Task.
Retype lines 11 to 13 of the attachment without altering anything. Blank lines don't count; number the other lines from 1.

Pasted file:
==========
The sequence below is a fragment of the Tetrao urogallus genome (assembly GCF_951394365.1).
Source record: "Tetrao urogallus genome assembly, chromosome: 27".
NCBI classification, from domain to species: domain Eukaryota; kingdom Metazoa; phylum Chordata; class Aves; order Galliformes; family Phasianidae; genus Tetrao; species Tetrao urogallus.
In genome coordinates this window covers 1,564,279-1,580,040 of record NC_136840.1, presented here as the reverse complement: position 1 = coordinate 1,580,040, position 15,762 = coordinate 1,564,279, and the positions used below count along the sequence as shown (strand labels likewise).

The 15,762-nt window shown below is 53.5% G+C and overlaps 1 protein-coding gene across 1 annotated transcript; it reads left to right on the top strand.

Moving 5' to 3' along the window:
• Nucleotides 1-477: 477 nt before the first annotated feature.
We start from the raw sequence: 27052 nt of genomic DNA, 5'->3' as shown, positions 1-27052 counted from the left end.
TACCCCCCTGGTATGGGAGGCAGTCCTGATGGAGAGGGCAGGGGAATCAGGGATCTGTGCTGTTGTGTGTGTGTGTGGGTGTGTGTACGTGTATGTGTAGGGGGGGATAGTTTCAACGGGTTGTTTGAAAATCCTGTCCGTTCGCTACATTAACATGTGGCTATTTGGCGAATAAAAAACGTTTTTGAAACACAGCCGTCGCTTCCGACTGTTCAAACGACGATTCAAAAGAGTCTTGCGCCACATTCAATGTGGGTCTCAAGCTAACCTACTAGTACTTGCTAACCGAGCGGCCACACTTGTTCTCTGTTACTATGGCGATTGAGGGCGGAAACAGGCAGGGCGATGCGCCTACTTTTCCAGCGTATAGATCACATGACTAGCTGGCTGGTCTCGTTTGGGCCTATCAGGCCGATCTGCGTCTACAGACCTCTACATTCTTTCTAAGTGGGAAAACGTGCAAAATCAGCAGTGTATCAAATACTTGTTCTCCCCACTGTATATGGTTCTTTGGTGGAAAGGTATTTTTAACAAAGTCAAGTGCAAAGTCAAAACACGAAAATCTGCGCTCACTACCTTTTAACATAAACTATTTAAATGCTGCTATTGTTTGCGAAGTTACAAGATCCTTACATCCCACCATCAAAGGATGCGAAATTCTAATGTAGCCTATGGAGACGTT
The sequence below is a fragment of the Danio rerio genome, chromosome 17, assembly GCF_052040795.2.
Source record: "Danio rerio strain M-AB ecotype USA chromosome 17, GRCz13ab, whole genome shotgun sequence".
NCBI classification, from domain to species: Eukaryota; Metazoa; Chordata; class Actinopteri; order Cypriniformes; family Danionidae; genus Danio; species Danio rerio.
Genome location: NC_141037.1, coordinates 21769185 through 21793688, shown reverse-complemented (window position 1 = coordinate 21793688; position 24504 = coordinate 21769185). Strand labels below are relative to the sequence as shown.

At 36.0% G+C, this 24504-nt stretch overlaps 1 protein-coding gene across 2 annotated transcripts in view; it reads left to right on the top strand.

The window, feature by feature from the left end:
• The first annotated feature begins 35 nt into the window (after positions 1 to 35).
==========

Source record: "Danio rerio strain M-AB ecotype USA chromosome 17, GRCz13ab, whole genome shotgun sequence".
NCBI classification, from domain to species: Eukaryota; Metazoa; Chordata; class Actinopteri; order Cypriniformes; family Danionidae; genus Danio; species Danio rerio.
Genome location: NC_141037.1, coordinates 21769185 through 21793688, shown reverse-complemented (window position 1 = coordinate 21793688; position 24504 = coordinate 21769185). Strand labels below are relative to the sequence as shown.